There was apparently a similar thing in Tartus, where if the host offered you tea, then you should start thinking aboutmaking a move soon, but if they prepared a pot of maté (a caffeine-rich infused drink), then prepare to stay till late!
I really enjoyed that part so much as it made me realise that we only know a little about people and cultures, and the more we discuss things in a friendly relaxed way, the greater the knowledge and the outcome we get, and the bigger/deeper the friendships we can build.
That session ended so quickly because I was having lots of fun and we finished it by wishing each other a good night in different languages. This made me sign up to the second session of the Campsite and was very eager to join yet another great interactive session about “Careers & the JCI Experience” which was led by Lavu Njobvu (Training Director – JCI London) alongside a JCI colleague – Lor. The session had a similar format with more focus on careers and how people can excel in their professional journeys and how their JCI experiences could help them become more ambitious and encourage them to aim and reach high goals. There were interesting points around creating safe spaces for dialogue and discussion about concepts related to youths’ personal life and their industries, in addition to ideas on how to build an extensive network with people from different backgrounds. I must say that I gained a lot from these two sessions; those evenings were well spent!
Both of those events were very encouraging and were a reminder of how great it is to meet new people (albeit online), and how rich and different -yet very close- cultures are, and the vast things they have in common.The sessions also really made me understand and know more about JCI and made me aware of the core values that make JCI a reputable organisation whose members are proud to be a part of.I felt that I was really aligned with those values aboutempowering young people and professionals to create positive change within their communities which, in return, will have a wider impact on our cities and countries. And here I am, couple of weeks later, a proud new member of JCI London’s who is joining this journey with people who share common values and passion and hope towards developing themselves and improving their communities and give back to them, along with experiencing and bringing new cultures closer together.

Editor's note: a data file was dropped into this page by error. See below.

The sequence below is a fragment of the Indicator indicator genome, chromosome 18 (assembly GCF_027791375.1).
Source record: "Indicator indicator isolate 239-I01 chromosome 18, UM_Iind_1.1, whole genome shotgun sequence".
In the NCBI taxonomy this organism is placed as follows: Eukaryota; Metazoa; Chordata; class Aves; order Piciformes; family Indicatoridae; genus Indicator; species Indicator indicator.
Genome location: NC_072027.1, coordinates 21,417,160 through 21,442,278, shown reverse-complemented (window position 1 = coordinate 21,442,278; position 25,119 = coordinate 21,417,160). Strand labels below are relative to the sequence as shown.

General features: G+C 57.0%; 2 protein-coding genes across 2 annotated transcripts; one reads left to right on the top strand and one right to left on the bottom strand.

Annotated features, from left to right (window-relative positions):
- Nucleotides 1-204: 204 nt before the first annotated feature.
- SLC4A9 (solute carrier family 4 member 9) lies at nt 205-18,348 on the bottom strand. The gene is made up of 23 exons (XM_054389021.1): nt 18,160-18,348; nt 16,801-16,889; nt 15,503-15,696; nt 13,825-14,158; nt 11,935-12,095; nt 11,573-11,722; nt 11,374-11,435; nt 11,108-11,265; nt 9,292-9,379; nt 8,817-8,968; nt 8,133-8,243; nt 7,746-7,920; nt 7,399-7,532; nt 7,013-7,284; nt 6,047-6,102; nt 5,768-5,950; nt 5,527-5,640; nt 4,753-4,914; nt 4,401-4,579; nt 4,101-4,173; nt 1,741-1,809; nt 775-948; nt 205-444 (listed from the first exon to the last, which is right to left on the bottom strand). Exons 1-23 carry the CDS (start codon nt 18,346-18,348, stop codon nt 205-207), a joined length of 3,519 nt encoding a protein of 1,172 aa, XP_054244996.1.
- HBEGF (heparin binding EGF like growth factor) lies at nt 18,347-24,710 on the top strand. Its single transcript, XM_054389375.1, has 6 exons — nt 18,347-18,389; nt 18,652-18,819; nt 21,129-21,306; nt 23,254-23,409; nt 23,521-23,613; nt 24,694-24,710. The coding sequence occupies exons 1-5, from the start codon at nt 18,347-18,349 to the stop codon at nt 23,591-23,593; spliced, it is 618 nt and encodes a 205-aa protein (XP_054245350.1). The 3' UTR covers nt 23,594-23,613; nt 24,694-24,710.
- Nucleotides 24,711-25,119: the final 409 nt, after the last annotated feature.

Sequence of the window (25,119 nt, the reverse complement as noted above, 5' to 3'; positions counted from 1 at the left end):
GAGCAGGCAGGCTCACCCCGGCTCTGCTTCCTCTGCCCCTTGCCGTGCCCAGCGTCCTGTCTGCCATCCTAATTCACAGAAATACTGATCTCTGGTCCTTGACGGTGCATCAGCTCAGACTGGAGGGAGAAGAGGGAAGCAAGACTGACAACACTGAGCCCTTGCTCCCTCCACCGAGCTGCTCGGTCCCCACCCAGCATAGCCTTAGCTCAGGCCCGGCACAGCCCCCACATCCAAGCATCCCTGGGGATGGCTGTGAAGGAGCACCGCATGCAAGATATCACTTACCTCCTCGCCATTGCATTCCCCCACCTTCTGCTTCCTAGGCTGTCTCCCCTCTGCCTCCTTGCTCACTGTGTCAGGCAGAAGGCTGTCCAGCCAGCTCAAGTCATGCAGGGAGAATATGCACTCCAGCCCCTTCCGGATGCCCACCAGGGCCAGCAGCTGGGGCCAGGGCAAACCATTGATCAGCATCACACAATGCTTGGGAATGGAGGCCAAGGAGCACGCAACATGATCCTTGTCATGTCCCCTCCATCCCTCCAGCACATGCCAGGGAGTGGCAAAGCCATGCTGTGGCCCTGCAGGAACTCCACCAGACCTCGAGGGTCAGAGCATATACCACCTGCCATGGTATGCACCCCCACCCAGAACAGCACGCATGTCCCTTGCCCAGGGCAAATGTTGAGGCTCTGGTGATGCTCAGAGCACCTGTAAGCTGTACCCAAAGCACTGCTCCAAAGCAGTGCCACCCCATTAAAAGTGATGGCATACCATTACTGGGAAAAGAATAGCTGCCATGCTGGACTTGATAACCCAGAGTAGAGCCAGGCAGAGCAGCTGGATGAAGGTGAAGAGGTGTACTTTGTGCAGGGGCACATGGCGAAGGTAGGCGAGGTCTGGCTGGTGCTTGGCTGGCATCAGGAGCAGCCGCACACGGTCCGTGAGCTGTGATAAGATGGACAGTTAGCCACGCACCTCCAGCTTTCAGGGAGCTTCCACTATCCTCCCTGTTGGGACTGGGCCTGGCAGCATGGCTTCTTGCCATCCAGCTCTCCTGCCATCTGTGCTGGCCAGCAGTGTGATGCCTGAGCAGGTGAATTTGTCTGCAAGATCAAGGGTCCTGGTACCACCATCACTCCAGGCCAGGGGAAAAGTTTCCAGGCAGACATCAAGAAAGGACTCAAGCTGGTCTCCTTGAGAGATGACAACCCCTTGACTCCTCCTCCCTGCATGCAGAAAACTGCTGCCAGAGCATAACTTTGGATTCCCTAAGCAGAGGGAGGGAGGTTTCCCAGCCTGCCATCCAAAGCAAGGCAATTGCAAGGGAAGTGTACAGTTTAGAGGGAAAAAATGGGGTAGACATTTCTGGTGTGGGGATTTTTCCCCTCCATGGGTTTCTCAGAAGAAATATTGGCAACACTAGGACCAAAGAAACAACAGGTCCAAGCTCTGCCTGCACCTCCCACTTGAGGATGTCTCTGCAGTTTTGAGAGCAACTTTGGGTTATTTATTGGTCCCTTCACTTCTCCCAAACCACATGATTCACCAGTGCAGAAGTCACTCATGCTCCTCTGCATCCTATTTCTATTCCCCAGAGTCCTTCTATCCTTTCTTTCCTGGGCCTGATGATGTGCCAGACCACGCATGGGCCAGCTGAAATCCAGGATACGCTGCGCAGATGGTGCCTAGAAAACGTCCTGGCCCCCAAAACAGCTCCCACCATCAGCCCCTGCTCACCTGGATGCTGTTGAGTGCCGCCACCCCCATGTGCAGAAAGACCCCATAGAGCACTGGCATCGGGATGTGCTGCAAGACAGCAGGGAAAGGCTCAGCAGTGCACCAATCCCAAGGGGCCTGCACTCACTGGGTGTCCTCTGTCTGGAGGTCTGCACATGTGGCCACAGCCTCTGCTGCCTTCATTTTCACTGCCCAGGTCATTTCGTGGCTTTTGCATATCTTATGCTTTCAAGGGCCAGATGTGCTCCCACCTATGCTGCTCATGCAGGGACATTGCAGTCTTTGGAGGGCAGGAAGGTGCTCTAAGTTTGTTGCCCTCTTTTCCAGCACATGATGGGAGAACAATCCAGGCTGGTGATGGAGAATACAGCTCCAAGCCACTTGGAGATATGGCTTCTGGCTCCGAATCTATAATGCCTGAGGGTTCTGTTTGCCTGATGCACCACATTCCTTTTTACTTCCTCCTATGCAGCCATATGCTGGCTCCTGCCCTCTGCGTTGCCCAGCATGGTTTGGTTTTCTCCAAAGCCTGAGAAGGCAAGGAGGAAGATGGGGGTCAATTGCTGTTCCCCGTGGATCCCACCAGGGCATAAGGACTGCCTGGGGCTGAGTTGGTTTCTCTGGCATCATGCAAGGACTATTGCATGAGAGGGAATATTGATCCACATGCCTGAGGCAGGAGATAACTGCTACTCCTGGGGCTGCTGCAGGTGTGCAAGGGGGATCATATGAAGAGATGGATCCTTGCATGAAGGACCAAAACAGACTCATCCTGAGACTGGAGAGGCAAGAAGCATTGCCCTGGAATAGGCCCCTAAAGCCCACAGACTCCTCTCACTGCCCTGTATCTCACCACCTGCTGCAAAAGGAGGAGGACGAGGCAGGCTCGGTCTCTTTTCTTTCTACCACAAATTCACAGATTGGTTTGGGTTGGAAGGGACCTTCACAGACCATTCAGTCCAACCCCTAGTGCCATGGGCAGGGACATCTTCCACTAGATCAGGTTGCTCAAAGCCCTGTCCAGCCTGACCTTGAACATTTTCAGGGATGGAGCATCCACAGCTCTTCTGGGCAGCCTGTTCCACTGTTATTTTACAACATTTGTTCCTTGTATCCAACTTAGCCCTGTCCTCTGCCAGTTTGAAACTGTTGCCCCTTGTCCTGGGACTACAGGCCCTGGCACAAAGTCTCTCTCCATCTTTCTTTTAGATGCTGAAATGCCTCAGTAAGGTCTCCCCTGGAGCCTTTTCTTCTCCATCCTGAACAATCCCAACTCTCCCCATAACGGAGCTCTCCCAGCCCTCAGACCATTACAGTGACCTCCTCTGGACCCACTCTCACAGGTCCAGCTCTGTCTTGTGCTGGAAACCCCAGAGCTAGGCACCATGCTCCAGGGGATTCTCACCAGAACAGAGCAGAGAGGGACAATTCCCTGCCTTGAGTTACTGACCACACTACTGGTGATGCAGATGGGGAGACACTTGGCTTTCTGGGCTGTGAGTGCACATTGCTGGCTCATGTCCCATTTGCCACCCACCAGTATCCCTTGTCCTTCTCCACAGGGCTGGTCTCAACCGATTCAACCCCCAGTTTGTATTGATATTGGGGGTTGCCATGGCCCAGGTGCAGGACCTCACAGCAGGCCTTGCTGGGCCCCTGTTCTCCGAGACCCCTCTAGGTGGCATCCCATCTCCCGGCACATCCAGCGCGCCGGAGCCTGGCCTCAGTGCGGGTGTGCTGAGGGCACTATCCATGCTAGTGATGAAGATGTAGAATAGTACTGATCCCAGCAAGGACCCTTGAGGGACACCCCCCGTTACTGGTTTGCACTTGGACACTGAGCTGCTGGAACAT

I do believe that by joining JCI London, I will continue to develop the growth mindset that is key to making us better versions of ourselves and to bringing the best out of us. In particular, I’m keen about the active citizen framework which clearly outlines the wayin which JCI members can become responsible leaders within and for their communities.
I’m very excited about the coming year, and I’m grateful to Hanan, Chantelle, Emmanuel and the wider JCI London team for introducing me to this organisation and for welcoming me onboard and making me embrace the motto of ‘Thinking Forward’.
This post was written by Chantelle Nylander - Quartey